In search of a cooler, calmer Kashmir

For decades, the region's stunning beauty has been overshadowed by violence and unrest. However, a period of relative peace tempted Adrian Hamilton to visit – and he was entranced by what he found

The tourists are coming back to Kashmir. Not yet the Western tourists, at least not in any numbers: most governments still generally advise against travel because of the continuing unrest. It's the Indians themselves who are arriving in their droves, to escape the heat of the plains and to revel in the garden valley after two years of relative calm. Srinagar airport, for all the continued security, has the bustle and the chaos of India. The houseboats on the Dal Lake are booked to the gunwales, as are the cheaper hotels.

"Oh," declares a Kashmiri lady, "all those Gujaratis in bare feet, and the Bengalis: so noisy!" On the other hand, they're bringing in the cash. There's been more than 20 years of visitor drought since the state of emergency was declared in this haven of a country, a land that would be independent but has been divided between India and Pakistan since its Hindu ruler decided to go with India rather than Pakistan at independence.

"Fifteen minutes," is the mantra you keep hearing from the Kashmiris themselves. That's the time it would take for a terrorist outrage to reverse the last couple of years of success and plunge the state back to the long years of security clampdown. Even the young Chief Minister, Omar Abdullah, grandson of one of the heroes of the country after partition, admits he daren't hope. "We've been through so much," he says with an air of caution born of experience.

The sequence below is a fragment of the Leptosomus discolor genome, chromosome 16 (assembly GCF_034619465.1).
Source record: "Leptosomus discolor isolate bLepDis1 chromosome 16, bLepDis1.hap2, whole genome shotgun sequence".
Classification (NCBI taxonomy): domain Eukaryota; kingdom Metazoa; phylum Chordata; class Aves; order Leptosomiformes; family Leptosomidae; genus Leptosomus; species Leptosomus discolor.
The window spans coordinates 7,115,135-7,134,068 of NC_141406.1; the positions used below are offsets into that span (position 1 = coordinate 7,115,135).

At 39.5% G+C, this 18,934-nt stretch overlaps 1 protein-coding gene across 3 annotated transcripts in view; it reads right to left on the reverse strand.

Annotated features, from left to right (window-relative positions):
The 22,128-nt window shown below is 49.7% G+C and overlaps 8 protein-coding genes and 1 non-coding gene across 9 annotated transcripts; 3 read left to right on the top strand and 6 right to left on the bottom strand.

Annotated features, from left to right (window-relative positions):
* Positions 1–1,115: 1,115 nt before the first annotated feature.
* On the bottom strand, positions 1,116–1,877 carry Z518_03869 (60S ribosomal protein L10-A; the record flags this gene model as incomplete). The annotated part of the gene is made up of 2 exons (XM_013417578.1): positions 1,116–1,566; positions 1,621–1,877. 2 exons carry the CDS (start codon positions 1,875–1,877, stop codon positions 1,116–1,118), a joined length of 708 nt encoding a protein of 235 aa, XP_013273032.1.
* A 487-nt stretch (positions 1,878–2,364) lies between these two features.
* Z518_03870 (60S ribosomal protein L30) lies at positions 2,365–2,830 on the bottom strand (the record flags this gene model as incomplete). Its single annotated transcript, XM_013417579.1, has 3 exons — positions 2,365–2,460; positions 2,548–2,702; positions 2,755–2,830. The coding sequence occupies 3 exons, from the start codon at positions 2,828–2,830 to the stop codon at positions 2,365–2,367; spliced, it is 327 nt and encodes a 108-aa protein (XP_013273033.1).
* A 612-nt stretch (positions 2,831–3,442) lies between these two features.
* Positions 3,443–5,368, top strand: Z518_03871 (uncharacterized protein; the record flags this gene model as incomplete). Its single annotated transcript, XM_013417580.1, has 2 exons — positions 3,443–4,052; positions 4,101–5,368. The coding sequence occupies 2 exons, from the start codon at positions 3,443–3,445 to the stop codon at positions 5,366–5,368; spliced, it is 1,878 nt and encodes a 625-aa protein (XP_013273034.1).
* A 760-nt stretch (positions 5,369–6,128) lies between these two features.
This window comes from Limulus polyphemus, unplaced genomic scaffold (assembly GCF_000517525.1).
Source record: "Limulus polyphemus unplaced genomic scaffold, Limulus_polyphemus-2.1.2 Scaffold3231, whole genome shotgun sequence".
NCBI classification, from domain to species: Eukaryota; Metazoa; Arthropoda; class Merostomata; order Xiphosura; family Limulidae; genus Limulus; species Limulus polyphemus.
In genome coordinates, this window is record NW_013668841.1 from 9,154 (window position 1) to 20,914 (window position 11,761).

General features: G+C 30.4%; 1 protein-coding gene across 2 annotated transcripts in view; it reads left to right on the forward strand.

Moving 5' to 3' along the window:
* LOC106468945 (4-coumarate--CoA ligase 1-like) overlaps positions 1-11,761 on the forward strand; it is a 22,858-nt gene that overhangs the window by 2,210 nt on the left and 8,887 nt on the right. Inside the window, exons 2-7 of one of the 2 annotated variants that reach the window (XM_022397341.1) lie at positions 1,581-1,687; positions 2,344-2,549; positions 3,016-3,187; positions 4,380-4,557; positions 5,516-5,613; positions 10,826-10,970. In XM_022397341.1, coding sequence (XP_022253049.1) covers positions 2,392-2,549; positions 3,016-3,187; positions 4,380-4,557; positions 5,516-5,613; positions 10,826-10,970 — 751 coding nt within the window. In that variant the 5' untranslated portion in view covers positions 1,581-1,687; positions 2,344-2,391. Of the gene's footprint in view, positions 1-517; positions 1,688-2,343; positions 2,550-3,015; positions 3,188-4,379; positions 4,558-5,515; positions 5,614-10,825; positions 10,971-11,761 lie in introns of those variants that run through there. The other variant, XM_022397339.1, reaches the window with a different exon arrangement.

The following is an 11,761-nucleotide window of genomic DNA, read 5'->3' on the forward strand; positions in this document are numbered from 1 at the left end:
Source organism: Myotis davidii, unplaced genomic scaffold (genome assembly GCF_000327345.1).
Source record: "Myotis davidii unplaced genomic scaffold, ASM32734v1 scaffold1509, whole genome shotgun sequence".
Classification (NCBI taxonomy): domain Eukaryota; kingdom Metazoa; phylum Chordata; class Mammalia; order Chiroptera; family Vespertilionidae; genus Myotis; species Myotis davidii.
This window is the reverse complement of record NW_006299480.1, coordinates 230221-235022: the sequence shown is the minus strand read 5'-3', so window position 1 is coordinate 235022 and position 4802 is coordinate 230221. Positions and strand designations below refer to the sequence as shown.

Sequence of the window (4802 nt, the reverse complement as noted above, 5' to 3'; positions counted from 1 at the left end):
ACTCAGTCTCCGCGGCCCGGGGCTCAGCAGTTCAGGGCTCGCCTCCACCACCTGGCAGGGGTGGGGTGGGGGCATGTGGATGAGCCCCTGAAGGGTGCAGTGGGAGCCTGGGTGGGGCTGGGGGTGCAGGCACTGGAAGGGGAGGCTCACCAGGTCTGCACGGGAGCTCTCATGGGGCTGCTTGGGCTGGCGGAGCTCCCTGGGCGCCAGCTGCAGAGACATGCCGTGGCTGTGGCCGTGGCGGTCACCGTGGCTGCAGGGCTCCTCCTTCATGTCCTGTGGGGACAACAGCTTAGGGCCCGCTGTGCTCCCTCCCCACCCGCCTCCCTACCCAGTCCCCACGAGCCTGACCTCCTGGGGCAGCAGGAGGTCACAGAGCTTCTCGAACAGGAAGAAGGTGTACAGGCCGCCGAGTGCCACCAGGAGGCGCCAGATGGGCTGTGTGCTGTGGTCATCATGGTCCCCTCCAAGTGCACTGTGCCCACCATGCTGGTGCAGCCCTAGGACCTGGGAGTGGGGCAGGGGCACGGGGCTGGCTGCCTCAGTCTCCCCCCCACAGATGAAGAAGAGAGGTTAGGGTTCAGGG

The shopkeepers, earning a decent income at last, are more optimistic. "The people have tasted the fruit of commercial success," says the man who owns one of the country's best craft shops: Suffering Moses. (It was dubbed that by a British visitor a century ago, complaining of the protestations of poverty of the merchant.) "They're not going to go back." And it is true that the strikes called in protest at police actions or in memory of the martyrs of the separatist movement are supported more out of ritual than enthusiasm.

Certainly there have been no threats against Westerners since the first years of the troubles two decades ago, and little sign that the separatist factions wish to target a tourist flow on which the majority of Kashmiris depend for a living. What most concerns the authorities is the annual pilgrimage up to the ice lingam at Amarnath, the phallic symbol of the Shivaites. Hundreds of thousands of Hindus come in for the two-month window when it is possible to make the trek (the rich Indians, of course, go by helicopter). However, this too has now passed for another year without incident. There's not a Kashmiri you meet who doesn't feel that the skies are lifting, however tightly they cross their fingers and mutter about continued Indian occupation.

Hope is infectious, which makes it a marvellous time to go to Kashmir. That and the fact that, as Westerners and particularly as British people, you are more than welcome. We buy their crafts for a start, both the exquisite papier-mâché bowls and ornaments for which the state is celebrated and the shawls made of Pashmina wool. Standards remain high and, thanks in part to some European buyers encouraging the best, designs have also kept up with the times.

It was the great Muslim ruler of the 15th century, Zain-ul-Abidin, who first brought in the Persian craftsmen to create an industry to give work to an isolated and impoverished people. You can see his grave still, beside his mother's, in the city's centre. The matriarchal monument is quite breathtaking, a Central Asian rounded mass of brick that looks like a Byzantine church. In contrast, the grave of Badsha – "the Great King", as he was known – is a simple affair, just one among many in the cemetery around. It's a reminder of the piety and gentleness of a country which has more sufi shrines than almost anywhere else in the Muslim world.